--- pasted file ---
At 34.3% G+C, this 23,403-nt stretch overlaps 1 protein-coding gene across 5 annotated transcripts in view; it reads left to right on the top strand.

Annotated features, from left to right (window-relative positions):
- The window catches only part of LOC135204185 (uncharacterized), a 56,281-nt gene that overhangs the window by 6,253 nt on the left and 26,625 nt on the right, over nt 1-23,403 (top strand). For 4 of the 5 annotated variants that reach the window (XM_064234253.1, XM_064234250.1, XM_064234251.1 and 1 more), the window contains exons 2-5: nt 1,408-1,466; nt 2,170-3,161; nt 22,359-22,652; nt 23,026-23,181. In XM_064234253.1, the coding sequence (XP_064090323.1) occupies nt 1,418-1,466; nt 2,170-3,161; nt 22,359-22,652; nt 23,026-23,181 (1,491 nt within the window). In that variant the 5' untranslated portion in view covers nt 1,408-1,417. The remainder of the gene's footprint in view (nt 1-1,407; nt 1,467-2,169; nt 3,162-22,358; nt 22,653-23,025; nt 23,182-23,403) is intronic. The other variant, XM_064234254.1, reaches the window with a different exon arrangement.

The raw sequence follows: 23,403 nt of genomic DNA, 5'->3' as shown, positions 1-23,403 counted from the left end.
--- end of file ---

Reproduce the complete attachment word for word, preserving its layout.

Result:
At 34.3% G+C, this 23,403-nt stretch overlaps 1 protein-coding gene across 5 annotated transcripts in view; it reads left to right on the top strand.

Annotated features, from left to right (window-relative positions):
- The window catches only part of LOC135204185 (uncharacterized), a 56,281-nt gene that overhangs the window by 6,253 nt on the left and 26,625 nt on the right, over nt 1-23,403 (top strand). For 4 of the 5 annotated variants that reach the window (XM_064234253.1, XM_064234250.1, XM_064234251.1 and 1 more), the window contains exons 2-5: nt 1,408-1,466; nt 2,170-3,161; nt 22,359-22,652; nt 23,026-23,181. In XM_064234253.1, the coding sequence (XP_064090323.1) occupies nt 1,418-1,466; nt 2,170-3,161; nt 22,359-22,652; nt 23,026-23,181 (1,491 nt within the window). In that variant the 5' untranslated portion in view covers nt 1,408-1,417. The remainder of the gene's footprint in view (nt 1-1,407; nt 1,467-2,169; nt 3,162-22,358; nt 22,653-23,025; nt 23,182-23,403) is intronic. The other variant, XM_064234254.1, reaches the window with a different exon arrangement.

The raw sequence follows: 23,403 nt of genomic DNA, 5'->3' as shown, positions 1-23,403 counted from the left end.